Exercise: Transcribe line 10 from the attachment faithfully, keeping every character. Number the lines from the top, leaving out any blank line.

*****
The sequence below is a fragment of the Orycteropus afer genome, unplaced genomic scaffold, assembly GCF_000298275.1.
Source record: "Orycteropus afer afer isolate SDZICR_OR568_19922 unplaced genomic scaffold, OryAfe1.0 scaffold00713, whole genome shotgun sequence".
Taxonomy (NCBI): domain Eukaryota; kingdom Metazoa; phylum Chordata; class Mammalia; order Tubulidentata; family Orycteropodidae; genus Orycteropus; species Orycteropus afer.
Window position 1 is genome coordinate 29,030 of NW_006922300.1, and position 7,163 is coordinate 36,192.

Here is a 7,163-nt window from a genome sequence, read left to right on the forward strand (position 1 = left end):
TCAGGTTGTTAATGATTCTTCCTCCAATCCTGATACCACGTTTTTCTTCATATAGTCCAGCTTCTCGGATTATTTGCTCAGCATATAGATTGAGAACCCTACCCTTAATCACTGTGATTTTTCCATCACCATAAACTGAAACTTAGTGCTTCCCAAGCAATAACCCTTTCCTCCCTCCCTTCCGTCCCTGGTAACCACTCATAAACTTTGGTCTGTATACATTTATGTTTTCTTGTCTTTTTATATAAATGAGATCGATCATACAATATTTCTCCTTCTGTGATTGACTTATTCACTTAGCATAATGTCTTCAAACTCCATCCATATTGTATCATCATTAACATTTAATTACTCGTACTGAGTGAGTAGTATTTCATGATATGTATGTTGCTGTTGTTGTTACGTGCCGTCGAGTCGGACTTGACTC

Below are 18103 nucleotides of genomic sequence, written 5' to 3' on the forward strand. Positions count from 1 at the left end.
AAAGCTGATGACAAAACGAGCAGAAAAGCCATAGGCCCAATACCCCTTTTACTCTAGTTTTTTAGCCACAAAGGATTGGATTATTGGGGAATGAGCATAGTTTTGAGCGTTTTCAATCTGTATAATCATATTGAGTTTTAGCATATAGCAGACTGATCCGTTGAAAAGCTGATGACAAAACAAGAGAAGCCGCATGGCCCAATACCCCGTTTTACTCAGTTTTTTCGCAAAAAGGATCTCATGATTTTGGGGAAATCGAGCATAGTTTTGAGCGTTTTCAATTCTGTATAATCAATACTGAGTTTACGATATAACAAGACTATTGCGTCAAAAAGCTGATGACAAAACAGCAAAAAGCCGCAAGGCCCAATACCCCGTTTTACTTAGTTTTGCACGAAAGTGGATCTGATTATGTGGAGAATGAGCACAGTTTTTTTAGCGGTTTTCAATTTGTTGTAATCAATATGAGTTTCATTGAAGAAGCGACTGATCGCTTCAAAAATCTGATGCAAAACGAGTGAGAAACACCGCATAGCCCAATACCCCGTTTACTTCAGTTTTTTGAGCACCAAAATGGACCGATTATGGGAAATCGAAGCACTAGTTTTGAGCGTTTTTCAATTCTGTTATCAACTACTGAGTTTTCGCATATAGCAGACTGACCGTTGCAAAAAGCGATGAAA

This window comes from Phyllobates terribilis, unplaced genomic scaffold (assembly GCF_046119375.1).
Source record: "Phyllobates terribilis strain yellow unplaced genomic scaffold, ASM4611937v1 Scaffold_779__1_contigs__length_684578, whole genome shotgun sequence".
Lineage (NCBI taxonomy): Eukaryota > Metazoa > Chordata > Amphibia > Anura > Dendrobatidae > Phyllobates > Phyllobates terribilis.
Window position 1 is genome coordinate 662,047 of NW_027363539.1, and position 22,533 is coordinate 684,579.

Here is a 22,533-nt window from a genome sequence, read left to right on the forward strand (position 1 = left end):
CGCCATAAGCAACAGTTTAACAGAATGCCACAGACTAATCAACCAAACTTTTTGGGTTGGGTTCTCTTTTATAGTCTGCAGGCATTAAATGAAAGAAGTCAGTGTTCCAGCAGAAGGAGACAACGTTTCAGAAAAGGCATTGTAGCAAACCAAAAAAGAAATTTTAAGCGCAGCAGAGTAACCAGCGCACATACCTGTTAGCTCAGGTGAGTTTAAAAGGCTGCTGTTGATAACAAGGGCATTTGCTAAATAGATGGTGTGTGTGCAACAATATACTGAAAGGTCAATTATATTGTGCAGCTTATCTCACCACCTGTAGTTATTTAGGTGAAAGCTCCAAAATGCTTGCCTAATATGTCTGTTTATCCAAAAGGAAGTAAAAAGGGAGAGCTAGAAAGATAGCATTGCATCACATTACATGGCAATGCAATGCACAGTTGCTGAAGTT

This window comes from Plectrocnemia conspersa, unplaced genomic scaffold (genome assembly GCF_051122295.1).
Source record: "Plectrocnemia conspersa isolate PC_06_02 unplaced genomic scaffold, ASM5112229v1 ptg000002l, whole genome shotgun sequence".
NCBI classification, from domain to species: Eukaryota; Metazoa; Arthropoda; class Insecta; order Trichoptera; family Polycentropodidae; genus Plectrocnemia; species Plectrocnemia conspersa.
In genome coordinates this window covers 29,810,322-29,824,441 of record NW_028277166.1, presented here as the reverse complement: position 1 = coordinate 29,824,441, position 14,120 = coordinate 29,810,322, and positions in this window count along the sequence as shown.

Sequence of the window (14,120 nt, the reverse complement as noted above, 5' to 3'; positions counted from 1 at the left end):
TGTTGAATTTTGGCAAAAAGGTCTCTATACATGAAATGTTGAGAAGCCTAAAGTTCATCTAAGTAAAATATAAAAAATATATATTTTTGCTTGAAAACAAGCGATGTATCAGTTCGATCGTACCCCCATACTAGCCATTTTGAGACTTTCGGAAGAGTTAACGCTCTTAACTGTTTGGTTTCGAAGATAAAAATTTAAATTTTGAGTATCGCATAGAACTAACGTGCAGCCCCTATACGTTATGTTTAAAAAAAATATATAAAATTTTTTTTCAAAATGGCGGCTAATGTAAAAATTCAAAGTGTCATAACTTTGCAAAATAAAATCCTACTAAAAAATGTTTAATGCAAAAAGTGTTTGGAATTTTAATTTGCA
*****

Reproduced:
Source record: "Phyllobates terribilis strain yellow unplaced genomic scaffold, ASM4611937v1 Scaffold_779__1_contigs__length_684578, whole genome shotgun sequence".